In fact, she is excellent in her weekend transformation.  On the weekends she morphs back into her more youthful (but still responsible) self.  She delivers my friends and I to all sorts of happening spots around the area.  Lawton, Altus and Wichita are all places where Camy finds us having fun.  Good Saturday nights are often marked in Camy's backseat.  Taco Bell packets, shredded cheese and the occasional mini Fireball bottle wedged in between the backseats are all signs of the good times we had inside Camy's protection.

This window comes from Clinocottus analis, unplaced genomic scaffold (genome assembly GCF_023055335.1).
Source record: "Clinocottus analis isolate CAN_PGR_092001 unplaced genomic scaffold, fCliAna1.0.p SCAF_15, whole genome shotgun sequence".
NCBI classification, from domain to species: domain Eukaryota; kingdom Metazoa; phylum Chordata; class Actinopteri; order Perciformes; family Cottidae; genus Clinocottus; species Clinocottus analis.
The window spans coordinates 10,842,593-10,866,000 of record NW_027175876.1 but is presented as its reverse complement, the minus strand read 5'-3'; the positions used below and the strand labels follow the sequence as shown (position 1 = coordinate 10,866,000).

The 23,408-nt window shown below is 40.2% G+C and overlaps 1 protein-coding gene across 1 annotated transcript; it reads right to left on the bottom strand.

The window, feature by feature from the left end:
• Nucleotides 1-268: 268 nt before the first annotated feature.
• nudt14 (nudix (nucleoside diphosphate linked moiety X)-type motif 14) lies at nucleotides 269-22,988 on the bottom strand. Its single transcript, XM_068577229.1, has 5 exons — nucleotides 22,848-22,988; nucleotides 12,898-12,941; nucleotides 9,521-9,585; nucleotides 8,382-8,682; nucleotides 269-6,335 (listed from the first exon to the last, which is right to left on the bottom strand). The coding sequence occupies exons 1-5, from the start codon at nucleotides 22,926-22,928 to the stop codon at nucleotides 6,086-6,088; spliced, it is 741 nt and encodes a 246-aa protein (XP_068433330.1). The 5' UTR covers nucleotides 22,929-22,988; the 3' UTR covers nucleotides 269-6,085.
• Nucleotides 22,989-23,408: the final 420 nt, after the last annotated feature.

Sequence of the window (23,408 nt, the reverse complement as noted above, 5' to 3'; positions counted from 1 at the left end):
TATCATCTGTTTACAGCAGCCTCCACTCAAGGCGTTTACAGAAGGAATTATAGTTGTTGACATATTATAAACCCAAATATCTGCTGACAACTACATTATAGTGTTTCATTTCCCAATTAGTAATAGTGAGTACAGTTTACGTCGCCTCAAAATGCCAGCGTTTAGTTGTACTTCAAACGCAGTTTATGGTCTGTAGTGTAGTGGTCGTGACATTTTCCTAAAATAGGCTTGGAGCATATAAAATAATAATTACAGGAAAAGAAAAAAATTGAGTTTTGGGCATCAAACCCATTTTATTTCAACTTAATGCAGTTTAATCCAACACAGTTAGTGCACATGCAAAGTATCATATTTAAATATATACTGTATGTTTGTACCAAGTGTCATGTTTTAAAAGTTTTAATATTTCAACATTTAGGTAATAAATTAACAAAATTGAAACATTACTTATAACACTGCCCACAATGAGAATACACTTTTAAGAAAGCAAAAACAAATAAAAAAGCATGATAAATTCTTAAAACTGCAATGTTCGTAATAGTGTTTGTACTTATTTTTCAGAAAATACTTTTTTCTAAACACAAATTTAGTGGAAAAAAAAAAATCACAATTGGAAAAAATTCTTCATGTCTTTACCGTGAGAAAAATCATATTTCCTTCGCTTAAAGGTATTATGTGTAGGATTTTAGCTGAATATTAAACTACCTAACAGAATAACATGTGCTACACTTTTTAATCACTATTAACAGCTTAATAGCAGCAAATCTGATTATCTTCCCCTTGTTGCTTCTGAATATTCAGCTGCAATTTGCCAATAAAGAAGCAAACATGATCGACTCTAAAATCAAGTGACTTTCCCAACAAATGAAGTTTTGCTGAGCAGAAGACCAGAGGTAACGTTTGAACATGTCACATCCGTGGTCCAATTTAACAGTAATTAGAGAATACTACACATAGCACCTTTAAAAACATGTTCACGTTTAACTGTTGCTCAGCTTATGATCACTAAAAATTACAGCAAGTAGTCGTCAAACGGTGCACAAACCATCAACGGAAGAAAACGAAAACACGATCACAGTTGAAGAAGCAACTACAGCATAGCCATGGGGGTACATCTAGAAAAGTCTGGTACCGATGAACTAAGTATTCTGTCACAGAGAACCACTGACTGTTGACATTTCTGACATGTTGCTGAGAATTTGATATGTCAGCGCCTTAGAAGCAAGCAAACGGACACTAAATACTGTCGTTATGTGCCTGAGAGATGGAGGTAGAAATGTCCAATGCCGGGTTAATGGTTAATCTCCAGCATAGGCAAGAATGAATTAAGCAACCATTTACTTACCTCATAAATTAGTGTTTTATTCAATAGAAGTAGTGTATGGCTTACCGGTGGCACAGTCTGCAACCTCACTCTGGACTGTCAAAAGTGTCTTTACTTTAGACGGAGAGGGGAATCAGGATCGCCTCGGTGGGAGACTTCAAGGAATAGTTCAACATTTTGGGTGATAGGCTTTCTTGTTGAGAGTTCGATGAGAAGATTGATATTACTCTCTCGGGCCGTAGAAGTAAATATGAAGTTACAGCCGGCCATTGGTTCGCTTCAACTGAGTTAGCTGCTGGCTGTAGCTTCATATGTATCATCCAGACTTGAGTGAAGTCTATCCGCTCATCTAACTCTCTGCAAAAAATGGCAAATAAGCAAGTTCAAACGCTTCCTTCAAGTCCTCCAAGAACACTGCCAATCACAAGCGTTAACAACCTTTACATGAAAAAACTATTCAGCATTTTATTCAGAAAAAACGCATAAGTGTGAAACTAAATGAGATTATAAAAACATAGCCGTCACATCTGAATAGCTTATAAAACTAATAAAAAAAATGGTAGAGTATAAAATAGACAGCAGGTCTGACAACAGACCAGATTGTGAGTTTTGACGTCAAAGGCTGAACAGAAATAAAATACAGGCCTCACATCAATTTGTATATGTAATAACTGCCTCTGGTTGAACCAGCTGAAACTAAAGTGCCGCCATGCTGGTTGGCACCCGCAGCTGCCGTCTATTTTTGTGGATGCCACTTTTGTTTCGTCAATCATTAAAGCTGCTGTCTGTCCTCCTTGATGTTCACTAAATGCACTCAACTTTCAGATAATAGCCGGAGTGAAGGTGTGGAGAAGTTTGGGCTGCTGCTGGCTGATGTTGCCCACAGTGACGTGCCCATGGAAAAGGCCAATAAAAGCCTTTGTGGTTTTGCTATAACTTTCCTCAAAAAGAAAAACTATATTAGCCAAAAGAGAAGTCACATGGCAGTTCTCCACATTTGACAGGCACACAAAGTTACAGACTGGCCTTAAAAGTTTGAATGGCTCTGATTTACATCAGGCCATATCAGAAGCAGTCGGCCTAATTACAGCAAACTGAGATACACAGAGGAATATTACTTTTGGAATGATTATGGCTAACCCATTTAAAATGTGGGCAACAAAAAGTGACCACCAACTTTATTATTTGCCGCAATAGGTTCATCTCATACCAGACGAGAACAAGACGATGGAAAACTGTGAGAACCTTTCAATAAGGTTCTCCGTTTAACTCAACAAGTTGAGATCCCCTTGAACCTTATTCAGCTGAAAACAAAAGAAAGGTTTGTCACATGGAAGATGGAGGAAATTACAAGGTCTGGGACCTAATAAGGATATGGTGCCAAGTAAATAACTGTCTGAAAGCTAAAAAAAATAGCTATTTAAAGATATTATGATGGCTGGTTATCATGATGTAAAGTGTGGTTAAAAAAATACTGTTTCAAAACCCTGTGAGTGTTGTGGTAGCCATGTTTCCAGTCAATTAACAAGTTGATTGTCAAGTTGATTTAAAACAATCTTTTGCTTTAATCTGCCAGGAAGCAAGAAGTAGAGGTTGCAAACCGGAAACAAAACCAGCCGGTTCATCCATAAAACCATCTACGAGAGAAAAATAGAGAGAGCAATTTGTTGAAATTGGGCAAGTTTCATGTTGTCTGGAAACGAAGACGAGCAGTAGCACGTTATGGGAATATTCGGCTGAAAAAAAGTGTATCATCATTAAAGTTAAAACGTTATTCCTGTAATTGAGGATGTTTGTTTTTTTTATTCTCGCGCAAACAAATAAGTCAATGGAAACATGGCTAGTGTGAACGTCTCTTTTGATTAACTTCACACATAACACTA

Of course, Camy is good for solitude, too.  Around June of last year I was driving home from Altus on an early morning.  I had stayed the night at a friends house when we got home extremely late from a tourism meeting in Weatherford.  As I was driving home that morning, Camy was silent.  The radio was off and the morning sunrise made for a perfect drive full of prayer and meditation.  I had both hands on the wheel and I was focused solely on the road in front of me.  There was no phone ringing, no music blaring and no friends chattering, just me and Camy talking to God on the open road.  This magical moment was brought to a screeching halt when a deer suddenly lept from the right side of my vehicle to the left, where he then rolled off the road.  My only reaction was a high-pitched yelp as I heard the loud thud hit Camy's grill.  My heart beat fast and my mind was shocked, but I realized Camy and I were okay and we were still moving.  So I drove a few more miles down the road before I realized Cam might need some love and inspection towards her spot of impact.